Financial Aid for Independent Students - COLLEGEdata - Pay Your Way
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Financial Aid for Independent Students

No matter how independent from your parents you think you are, you may not meet the government's definition. Get the facts before assuming you can check "independent" on the FAFSA.

You may be 18 and paying for college yourself, but the government may consider you dependent on your parents. Or you may be a veteran and living with your parents. The government may still consider you independent.

The Government's Strict Definitions of Independence

When it comes to financial aid eligibility, the government defines student dependency differently than it does for tax purposes. The government has seven criteria for student independence. If you will be applying for financial aid for the 2018-2019 academic year and answer "Yes" to any of the following questions, the government considers you independent when it comes to financial aid:

  1. Were you born before January 1, 1995?
  2. During the 2018–2019 school year, will you be working on a master's or doctoral program (such as an M.A., M.B.A., M.D., J.D., Ph.D., Ed.D., or graduate certificate, etc.)?
  3. As of today, are you married? (Answer "Yes" if you are separated but not divorced.)
  4. Do you have children who receive more than half of their support from you?
  5. Do you have dependents (other than your children or spouse) who live with you and who receive more than half of their support from you now and through June 30, 2019?
  6. Are you an orphan, or have you been (until age 18) a ward or dependent of the court?
  7. Are you a veteran of the U.S. Armed Forces?

Suppose Your Parents Consider You Independent?

What if the government considers you dependent for financial aid purposes, but your parents do not contribute any money toward your education? In most cases, financial aid officers will be happy to discuss your personal situation with you. They are a good source of information and advice on how to proceed. You may need to negotiate with those officers or make other plans to finance your college education, such as securing scholarships not based on financial need, obtaining personal loans, or working extra hours.

What's Next?

Note: Financial information provided on this site is of a general nature and may not apply to your situation. Contact a financial or tax advisor before acting on such information.

For Students Age 18 and Older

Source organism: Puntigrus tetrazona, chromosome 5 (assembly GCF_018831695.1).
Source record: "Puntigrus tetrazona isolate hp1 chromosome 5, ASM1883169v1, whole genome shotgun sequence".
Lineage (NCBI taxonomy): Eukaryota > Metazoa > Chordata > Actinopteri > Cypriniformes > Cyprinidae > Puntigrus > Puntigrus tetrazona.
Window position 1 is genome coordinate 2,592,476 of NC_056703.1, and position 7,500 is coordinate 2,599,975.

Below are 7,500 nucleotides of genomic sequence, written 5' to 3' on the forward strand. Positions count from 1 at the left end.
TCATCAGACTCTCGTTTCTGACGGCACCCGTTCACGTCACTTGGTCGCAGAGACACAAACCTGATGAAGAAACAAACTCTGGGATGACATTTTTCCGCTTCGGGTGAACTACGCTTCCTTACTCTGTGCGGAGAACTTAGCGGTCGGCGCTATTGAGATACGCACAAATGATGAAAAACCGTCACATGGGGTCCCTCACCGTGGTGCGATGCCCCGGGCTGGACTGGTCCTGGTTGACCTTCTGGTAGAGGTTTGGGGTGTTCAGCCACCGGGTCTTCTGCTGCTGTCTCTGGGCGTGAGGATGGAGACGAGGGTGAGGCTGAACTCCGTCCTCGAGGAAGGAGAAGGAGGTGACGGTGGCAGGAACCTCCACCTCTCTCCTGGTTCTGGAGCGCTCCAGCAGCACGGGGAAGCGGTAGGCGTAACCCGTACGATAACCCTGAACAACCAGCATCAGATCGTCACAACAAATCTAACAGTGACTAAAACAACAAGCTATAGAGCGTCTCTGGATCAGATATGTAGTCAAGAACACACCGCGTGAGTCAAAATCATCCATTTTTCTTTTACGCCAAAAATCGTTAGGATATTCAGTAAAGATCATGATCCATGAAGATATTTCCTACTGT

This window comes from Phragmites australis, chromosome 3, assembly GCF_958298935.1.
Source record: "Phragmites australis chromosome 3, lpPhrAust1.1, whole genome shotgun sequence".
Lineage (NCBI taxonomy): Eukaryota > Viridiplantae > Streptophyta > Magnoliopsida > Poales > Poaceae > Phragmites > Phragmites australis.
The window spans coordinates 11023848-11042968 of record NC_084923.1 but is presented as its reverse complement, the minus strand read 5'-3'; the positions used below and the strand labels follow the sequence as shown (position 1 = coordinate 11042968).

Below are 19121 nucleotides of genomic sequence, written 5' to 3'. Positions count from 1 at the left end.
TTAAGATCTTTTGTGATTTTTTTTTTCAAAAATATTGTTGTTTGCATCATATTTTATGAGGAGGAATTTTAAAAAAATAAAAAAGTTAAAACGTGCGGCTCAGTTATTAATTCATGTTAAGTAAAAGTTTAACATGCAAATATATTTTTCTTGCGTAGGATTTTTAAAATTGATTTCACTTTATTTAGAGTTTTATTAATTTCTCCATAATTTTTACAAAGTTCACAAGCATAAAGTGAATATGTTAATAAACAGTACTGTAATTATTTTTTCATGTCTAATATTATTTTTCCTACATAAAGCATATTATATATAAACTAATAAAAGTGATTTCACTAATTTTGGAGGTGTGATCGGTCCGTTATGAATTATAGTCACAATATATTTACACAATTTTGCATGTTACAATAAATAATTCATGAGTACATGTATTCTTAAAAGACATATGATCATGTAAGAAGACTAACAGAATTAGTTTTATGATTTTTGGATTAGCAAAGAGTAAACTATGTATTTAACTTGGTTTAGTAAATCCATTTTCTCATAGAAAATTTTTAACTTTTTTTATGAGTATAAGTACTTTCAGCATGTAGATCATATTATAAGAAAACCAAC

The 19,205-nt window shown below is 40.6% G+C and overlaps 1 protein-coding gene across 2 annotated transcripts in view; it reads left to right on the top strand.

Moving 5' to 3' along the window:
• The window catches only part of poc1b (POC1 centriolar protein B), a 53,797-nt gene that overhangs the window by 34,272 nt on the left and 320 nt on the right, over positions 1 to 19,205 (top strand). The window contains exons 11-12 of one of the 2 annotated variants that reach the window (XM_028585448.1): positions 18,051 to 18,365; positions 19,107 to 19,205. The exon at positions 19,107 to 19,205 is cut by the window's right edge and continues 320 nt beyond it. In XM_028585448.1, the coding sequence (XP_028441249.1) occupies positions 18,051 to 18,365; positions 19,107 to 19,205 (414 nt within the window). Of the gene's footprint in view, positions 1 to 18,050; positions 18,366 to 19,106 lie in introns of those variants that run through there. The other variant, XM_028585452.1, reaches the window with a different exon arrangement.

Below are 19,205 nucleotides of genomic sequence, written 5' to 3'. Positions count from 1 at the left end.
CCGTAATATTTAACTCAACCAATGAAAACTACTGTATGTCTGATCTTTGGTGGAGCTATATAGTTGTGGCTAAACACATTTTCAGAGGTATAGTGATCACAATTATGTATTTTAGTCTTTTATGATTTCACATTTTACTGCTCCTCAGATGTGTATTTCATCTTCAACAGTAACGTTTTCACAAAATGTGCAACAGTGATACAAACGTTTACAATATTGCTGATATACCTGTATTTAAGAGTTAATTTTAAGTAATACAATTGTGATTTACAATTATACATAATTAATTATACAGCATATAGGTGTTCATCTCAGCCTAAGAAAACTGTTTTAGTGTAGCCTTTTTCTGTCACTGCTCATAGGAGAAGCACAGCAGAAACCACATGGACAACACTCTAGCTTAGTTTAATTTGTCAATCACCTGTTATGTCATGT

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COLLEGEdata Dollars are
points you earn by
completing certain
COLLEGEdata activities

Ways to earn
COLLEGEdata Dollars:

  • Complete your Admissions Profile.
  • Add colleges to your College Choices.
  • Update your Admissions Statuses.
  • Use the College Match tool.

What are COLLEGEdata Dollars (CD$)?

COLLEGEdata Dollars (CD$) are points you earn by completing certain COLLEGEdata activities. The maximum number of CD$ you can redeem is 5000. Once you have earned at least 2500 CD$, you can redeem them for $25, which will be provided to you on a Loyalty Card, and once you earn another 2500 CD$, you can redeem those CD$ for a second $25, which will also be provided to you on a Loyalty Card.

Earn points and redeem them for
U.S. Dollars

Complete certain COLLEGEdata activities (for example, signing up, starting your Admissions Profile, searching for colleges, calculating your chances for admission, searching for scholarships, updating your Profile with your admission decisions). Each activity is worth a specific amount of points (CD$). You can redeem the points you earn for U.S. Dollars that will be issued to you in the form of a 1st Financial Bank USA Loyalty Mastercard®.

How do I earn COLLEGEdata Dollars?

You can earn CD$ by completing certain COLLEGEdata activities. As soon as you sign up and activate your COLLEGEdata account, explore COLLEGEdata and begin completing COLLEGEdata activities to earn points.

Here is a full list of COLLEGEdata activities for which you may earn CD$ and the number of CD$ you can earn by completing each activity.*

Activity
CD$
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+ CD$
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Check your CD$ Dashboard at the bottom of the page to view your CD$ balance, find other activities that you can complete to earn CD$, and redeem the CD$ you have earned for U.S. Dollars.